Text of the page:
This sentiment shows us the nature of the Cartesian sickness: it consists of separating reason from life in order to “purify” it from contingency. In this philosophical fever dream, reason can become something autonomous, free-floating, and even capable of certainty—even more certain than any physical science. Again, with the Marburg School, Bulgakov thought that the enslavement of philosophy to the models of science and particularly mathematics had reached its most radically abstract expression. No royal road or method exists which produces or even underwrites a total philosophical system. It was to combat this overly intellectualist model of philosophical reason that Bulgakov wanted to rehabilitate the principles of economic materialism and put it on a new footing. Like physical labor, intellectual labor is subordinated to the needs of a living being, though not in any crudely reductive way. Philosophy is not a methodically-driven science, but an embodied creative process—an art:
It is difficult to refrain from comparing philosophical creativity to art, for a philosophical system is also a type of artistic creation, a “poetry of concepts”; it contains inner necessity and logical order, as a work of art contains a necessary consistency and harmony in the relation of parts to the whole, self-evident to “artistic reason” if logically unprovable. Yet the planning of the composition gives free rein to creative freedom, and the initial orientation requires artistic tact: here philosophical-artistic talent demonstrates itself most.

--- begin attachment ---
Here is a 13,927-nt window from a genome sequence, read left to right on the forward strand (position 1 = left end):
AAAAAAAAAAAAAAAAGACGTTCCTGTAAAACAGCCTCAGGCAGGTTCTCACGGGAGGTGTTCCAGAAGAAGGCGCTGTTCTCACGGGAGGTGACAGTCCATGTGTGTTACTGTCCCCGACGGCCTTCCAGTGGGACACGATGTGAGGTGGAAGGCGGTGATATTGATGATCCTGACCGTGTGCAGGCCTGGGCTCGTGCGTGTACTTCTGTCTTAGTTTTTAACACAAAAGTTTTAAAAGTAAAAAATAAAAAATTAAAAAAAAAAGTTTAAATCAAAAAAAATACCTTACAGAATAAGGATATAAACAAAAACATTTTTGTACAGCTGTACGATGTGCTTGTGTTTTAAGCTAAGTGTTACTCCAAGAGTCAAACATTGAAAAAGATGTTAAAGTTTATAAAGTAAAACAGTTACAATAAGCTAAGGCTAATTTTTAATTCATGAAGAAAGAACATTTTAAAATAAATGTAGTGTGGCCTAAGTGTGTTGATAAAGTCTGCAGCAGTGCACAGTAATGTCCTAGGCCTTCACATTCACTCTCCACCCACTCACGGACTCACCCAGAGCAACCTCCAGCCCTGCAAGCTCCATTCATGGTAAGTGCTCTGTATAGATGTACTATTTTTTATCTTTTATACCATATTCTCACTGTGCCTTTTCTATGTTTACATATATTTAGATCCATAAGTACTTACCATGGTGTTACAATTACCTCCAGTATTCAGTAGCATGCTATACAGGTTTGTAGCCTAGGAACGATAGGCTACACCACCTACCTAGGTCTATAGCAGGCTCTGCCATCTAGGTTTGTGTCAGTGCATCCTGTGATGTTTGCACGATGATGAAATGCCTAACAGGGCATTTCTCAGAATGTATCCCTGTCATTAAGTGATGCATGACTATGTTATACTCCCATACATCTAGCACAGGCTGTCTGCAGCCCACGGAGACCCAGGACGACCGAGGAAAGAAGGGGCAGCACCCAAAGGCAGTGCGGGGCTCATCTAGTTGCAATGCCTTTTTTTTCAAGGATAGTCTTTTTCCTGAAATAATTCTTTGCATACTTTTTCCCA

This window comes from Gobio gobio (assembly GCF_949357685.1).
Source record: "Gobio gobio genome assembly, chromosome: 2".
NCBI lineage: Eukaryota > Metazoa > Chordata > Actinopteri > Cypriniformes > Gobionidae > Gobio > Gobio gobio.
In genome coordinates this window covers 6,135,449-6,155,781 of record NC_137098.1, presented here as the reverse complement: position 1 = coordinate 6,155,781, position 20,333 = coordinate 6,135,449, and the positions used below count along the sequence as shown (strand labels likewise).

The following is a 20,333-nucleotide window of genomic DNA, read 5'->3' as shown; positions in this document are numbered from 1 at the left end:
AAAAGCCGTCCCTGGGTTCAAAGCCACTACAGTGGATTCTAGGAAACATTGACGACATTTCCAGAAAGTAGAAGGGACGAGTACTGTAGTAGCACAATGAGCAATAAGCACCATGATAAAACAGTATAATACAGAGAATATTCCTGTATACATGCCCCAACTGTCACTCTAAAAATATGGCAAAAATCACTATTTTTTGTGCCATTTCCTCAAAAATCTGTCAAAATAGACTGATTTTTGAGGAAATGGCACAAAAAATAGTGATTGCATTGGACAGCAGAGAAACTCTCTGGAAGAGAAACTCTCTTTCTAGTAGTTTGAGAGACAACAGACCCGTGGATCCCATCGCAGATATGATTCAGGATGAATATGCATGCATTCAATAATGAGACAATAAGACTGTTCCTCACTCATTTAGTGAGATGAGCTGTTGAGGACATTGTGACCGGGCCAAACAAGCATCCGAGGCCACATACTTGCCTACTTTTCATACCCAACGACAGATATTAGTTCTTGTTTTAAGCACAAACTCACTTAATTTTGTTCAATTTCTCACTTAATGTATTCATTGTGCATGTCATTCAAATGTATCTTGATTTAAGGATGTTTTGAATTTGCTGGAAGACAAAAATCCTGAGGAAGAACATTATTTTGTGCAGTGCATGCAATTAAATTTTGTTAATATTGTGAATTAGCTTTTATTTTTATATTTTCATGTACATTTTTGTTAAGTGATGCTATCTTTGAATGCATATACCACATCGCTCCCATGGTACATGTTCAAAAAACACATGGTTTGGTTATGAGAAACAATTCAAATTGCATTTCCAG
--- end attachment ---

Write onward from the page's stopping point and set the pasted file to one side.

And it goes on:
In another passage, Bulgakov describes doing philosophy as the intellect throwing its anchor outside itself into the “shoreless ocean” of life, anticipating Heidegger’s concept of thrownness. As opposed to the absolute self-grounding of Cartesian, Kantian, and Hegelian rationalism, Bulgakov relates the artistic contingency of philosophy with its essential debt to wonder:
Creation from nothing is given to man neither in the field of philosophy nor in other things. The content of philosophy depends to a significant extent on where and how this anchor is thrown, on what impresses or “surprises” the thinker, or on the orientation of philosophy; so we could write the history of philosophical systems as the history of various philosophical orientations.
The contingency and artistry of philosophy turns out to be related to our own status as created beings whose intellects must labor without godlike self-sufficiency.